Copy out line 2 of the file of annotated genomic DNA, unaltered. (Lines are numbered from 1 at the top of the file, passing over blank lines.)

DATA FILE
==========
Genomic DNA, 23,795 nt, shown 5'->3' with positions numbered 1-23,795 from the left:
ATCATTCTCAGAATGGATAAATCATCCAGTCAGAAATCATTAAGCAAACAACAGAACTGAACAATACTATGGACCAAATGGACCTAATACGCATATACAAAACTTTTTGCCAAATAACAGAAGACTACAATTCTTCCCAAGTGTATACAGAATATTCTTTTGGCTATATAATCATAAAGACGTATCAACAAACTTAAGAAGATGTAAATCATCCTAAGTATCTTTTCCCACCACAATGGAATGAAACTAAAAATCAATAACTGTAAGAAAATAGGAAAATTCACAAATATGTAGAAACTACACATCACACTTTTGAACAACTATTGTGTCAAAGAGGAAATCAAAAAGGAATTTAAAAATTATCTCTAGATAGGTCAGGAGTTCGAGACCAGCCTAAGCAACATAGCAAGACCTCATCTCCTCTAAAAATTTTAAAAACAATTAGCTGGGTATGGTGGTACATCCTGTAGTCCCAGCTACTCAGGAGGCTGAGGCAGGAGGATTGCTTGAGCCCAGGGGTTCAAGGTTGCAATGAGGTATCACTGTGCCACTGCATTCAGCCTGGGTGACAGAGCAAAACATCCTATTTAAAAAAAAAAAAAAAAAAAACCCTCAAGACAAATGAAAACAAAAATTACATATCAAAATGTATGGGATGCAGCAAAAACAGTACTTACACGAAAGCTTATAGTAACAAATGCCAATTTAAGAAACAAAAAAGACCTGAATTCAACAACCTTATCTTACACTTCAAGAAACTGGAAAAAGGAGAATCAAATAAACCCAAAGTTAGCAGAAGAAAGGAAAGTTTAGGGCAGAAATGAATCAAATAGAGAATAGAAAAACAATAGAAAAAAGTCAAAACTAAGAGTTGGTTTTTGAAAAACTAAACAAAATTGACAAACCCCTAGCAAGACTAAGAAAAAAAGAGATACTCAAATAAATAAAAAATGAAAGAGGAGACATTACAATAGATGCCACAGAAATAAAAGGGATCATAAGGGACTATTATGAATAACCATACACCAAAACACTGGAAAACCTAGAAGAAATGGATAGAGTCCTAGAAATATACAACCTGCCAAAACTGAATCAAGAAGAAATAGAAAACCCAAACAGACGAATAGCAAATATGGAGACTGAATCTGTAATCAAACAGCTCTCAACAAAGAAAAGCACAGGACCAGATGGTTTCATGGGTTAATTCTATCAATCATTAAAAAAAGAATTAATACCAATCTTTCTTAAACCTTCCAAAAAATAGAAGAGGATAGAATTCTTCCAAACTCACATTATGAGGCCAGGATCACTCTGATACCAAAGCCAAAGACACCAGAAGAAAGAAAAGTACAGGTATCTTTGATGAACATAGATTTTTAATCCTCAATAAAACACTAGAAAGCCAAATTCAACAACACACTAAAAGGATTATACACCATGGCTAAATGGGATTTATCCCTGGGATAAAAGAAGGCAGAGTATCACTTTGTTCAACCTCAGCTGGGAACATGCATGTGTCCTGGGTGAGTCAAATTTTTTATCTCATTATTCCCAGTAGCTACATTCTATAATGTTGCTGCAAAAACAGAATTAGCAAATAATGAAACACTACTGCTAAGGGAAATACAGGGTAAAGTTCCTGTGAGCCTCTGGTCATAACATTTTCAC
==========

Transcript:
ATCATTCTCAGAATGGATAAATCATCCAGTCAGAAATCATTAAGCAAACAACAGAACTGAACAATACTATGGACCAAATGGACCTAATACGCATATACAAAACTTTTTGCCAAATAACAGAAGACTACAATTCTTCCCAAGTGTATACAGAATATTCTTTTGGCTATATAATCATAAAGACGTATCAACAAACTTAAGAAGATGTAAATCATCCTAAGTATCTTTTCCCACCACAATGGAATGAAACTAAAAATCAATAACTGTAAGAAAATAGGAAAATTCACAAATATGTAGAAACTACACATCACACTTTTGAACAACTATTGTGTCAAAGAGGAAATCAAAAAGGAATTTAAAAATTATCTCTAGATAGGTCAGGAGTTCGAGACCAGCCTAAGCAACATAGCAAGACCTCATCTCCTCTAAAAATTTTAAAAACAATTAGCTGGGTATGGTGGTACATCCTGTAGTCCCAGCTACTCAGGAGGCTGAGGCAGGAGGATTGCTTGAGCCCAGGGGTTCAAGGTTGCAATGAGGTATCACTGTGCCACTGCATTCAGCCTGGGTGACAGAGCAAAACATCCTATTTAAAAAAAAAAAAAAAAAAAACCCTCAAGACAAATGAAAACAAAAATTACATATCAAAATGTATGGGATGCAGCAAAAACAGTACTTACACGAAAGCTTATAGTAACAAATGCCAATTTAAGAAACAAAAAAGACCTGAATTCAACAACCTTATCTTACACTTCAAGAAACTGGAAAAAGGAGAATCAAATAAACCCAAAGTTAGCAGAAGAAAGGAAAGTTTAGGGCAGAAATGAATCAAATAGAGAATAGAAAAACAATAGAAAAAAGTCAAAACTAAGAGTTGGTTTTTGAAAAACTAAACAAAATTGACAAACCCCTAGCAAGACTAAGAAAAAAAGAGATACTCAAATAAATAAAAAATGAAAGAGGAGACATTACAATAGATGCCACAGAAATAAAAGGGATCATAAGGGACTATTATGAATAACCATACACCAAAACACTGGAAAACCTAGAAGAAATGGATAGAGTCCTAGAAATATACAACCTGCCAAAACTGAATCAAGAAGAAATAGAAAACCCAAACAGACGAATAGCAAATATGGAGACTGAATCTGTAATCAAACAGCTCTCAACAAAGAAAAGCACAGGACCAGATGGTTTCATGGGTTAATTCTATCAATCATTAAAAAAAGAATTAATACCAATCTTTCTTAAACCTTCCAAAAAATAGAAGAGGATAGAATTCTTCCAAACTCACATTATGAGGCCAGGATCACTCTGATACCAAAGCCAAAGACACCAGAAGAAAGAAAAGTACAGGTATCTTTGATGAACATAGATTTTTAATCCTCAATAAAACACTAGAAAGCCAAATTCAACAACACACTAAAAGGATTATACACCATGGCTAAATGGGATTTATCCCTGGGATAAAAGAAGGCAGAGTATCACTTTGTTCAACCTCAGCTGGGAACATGCATGTGTCCTGGGTGAGTCAAATTTTTTATCTCATTATTCCCAGTAGCTACATTCTATAATGTTGCTGCAAAAACAGAATTAGCAAATAATGAAACACTACTGCTAAGGGAAATACAGGGTAAAGTTCCTGTGAGCCTCTGGTCATAACATTTTCAC